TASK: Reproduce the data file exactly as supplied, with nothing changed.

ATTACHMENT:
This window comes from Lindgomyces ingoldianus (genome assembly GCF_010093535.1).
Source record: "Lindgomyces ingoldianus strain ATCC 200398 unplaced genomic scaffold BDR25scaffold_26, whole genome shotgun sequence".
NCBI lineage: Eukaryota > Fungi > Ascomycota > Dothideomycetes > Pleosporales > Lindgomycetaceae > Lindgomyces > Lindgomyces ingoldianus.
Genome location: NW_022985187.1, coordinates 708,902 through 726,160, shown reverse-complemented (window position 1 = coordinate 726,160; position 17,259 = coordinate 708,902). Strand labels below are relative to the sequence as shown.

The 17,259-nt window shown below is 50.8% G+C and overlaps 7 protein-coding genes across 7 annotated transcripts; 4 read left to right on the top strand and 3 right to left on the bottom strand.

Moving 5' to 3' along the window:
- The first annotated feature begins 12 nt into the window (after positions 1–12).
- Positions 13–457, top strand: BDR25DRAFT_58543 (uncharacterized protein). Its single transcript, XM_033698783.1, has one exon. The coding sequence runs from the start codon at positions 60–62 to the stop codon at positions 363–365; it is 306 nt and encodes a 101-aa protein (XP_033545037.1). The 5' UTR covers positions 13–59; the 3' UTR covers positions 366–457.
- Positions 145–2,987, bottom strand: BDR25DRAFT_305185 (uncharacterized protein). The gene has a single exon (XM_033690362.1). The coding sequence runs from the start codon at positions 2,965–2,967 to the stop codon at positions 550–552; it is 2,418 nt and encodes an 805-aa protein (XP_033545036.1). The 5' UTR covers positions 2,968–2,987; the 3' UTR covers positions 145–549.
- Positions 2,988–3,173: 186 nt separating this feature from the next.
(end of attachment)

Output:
This window comes from Lindgomyces ingoldianus (genome assembly GCF_010093535.1).
Source record: "Lindgomyces ingoldianus strain ATCC 200398 unplaced genomic scaffold BDR25scaffold_26, whole genome shotgun sequence".
NCBI lineage: Eukaryota > Fungi > Ascomycota > Dothideomycetes > Pleosporales > Lindgomycetaceae > Lindgomyces > Lindgomyces ingoldianus.
Genome location: NW_022985187.1, coordinates 708,902 through 726,160, shown reverse-complemented (window position 1 = coordinate 726,160; position 17,259 = coordinate 708,902). Strand labels below are relative to the sequence as shown.

The 17,259-nt window shown below is 50.8% G+C and overlaps 7 protein-coding genes across 7 annotated transcripts; 4 read left to right on the top strand and 3 right to left on the bottom strand.

Moving 5' to 3' along the window:
- The first annotated feature begins 12 nt into the window (after positions 1–12).
- Positions 13–457, top strand: BDR25DRAFT_58543 (uncharacterized protein). Its single transcript, XM_033698783.1, has one exon. The coding sequence runs from the start codon at positions 60–62 to the stop codon at positions 363–365; it is 306 nt and encodes a 101-aa protein (XP_033545037.1). The 5' UTR covers positions 13–59; the 3' UTR covers positions 366–457.
- Positions 145–2,987, bottom strand: BDR25DRAFT_305185 (uncharacterized protein). The gene has a single exon (XM_033690362.1). The coding sequence runs from the start codon at positions 2,965–2,967 to the stop codon at positions 550–552; it is 2,418 nt and encodes an 805-aa protein (XP_033545036.1). The 5' UTR covers positions 2,968–2,987; the 3' UTR covers positions 145–549.
- Positions 2,988–3,173: 186 nt separating this feature from the next.